Groundwater overuse could cause severe water shortage
KABUL, 14 September 2008 (IRIN) - The excessive use of groundwater for
a variety of purposes has significantly depleted water tables and aquifers
throughout Afghanistan and if the trend is not reversed soon the country
will face a severe shortage of drinking water, the Ministry of Water and
Recurrent droughts, low precipitation and poor water management have
exacerbated the country's water crisis, ministry officials said.
"Our assessments indicate that due to several factors, mostly drought
and excessive use, about 50 percent of groundwater sources have been lost
in the past several years," Sultan Mahmood Mahmoodi, general director of
the water management department at the Ministry of Water and Energy (MWE),
told IRIN in Kabul.
Almost 70 percent of the country's estimated 26.6 million people are
dependent on agriculture, according to the Ministry of Agriculture,
Irrigation and Livestock (MAIL). Limited access to surface water has
prompted many farmers, mostly in the drought-stricken south and north, to
increasingly use groundwater to irrigate agricultural land or dig deep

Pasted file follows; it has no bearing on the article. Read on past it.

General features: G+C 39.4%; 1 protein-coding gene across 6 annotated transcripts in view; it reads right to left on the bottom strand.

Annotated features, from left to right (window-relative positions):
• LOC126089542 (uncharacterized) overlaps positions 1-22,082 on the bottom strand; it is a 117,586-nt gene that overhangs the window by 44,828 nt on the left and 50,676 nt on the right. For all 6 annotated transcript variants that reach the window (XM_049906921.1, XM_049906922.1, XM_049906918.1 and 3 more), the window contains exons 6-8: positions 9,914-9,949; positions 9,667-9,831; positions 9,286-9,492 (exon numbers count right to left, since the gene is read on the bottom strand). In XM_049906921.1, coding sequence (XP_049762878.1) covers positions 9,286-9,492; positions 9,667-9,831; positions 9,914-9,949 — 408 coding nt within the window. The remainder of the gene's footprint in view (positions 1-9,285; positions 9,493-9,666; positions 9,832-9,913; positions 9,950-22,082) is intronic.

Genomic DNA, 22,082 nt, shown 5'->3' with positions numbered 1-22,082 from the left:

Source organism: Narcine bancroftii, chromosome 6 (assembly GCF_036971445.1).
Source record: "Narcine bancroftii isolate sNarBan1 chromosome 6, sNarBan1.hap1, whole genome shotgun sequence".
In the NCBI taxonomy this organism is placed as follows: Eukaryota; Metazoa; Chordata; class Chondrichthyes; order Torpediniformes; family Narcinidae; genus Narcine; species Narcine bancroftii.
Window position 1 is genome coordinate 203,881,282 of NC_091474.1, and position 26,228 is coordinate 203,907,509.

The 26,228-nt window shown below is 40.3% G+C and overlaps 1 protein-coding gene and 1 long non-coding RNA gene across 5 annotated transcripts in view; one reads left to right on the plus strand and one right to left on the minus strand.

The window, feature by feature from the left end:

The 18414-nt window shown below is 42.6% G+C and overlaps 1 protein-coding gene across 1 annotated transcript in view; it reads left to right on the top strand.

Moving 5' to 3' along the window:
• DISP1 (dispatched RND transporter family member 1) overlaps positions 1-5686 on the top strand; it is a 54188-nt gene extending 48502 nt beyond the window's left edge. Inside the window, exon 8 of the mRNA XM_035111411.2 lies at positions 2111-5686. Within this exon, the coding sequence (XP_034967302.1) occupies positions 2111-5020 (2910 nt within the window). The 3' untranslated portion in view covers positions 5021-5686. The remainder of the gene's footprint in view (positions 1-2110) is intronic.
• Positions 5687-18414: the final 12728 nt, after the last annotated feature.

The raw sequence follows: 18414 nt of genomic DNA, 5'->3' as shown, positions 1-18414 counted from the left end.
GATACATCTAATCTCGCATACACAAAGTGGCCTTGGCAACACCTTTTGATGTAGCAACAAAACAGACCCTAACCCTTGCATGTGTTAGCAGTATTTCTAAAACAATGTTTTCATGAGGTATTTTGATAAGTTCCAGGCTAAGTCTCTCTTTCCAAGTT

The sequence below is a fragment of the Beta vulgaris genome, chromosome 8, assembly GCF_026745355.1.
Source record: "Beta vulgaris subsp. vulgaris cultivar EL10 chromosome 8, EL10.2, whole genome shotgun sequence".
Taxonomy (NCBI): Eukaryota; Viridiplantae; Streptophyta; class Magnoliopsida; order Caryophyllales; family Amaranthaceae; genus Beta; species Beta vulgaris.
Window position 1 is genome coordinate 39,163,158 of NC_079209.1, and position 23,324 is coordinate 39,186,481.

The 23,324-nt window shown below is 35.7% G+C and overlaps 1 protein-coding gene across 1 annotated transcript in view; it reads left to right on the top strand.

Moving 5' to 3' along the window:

"Most farmers dig deep wells and use pumps to irrigate land," Naeem
Tokhi, a hydrogeology expert at the Ministry of Mines and Industries (MMI),
As groundwater depletes the search for it intensifies.
"Every two months or so we dig wells deeper in order to provide
adequate water for our land," Obaidullah, a farmer in the southern
province of Kandahar, said.
Tokhi said over the past few years levels of groundwater had gone down
4-10 metres in different parts of the country.
Shortage of drinking water
The UN Children's Fund (UNICEF) estimates that only about 23 percent of
households in Afghanistan have access to drinking water (43 percent in
urban areas and 18 percent in rural).
According to the MWE, the majority of Afghans use groundwater as their
prime and often only source of drinking water. So as groundwater declines,
the number of people with access to drinking water declines. The very poor
suffer the most as they do not have the means to dig deep wells.
In a bid to ensure people's access to drinking water and prevent
water-related displacement, the Ministry of Rural Rehabilitation and
Development (MRRD) has dug hundreds of deep wells across the country.
The MRRD's deep wells have helped tackle the immediate drinking water
problem but have created a new burden for children who spend hours
collecting water for their families, often at the cost of their education.
The excessive use of groundwater and mushrooming deep wells also have
an adverse impact on the quality and quantity of water, experts say.
"Groundwater is consumed and polluted in several ways," said Mahmoodi
of MWE, adding that increased pollution of groundwater would have serious
health and environmental implications.
"Contaminated and polluted groundwater may harm agriculture, livestock
and will also pose health risks to humans," he said.
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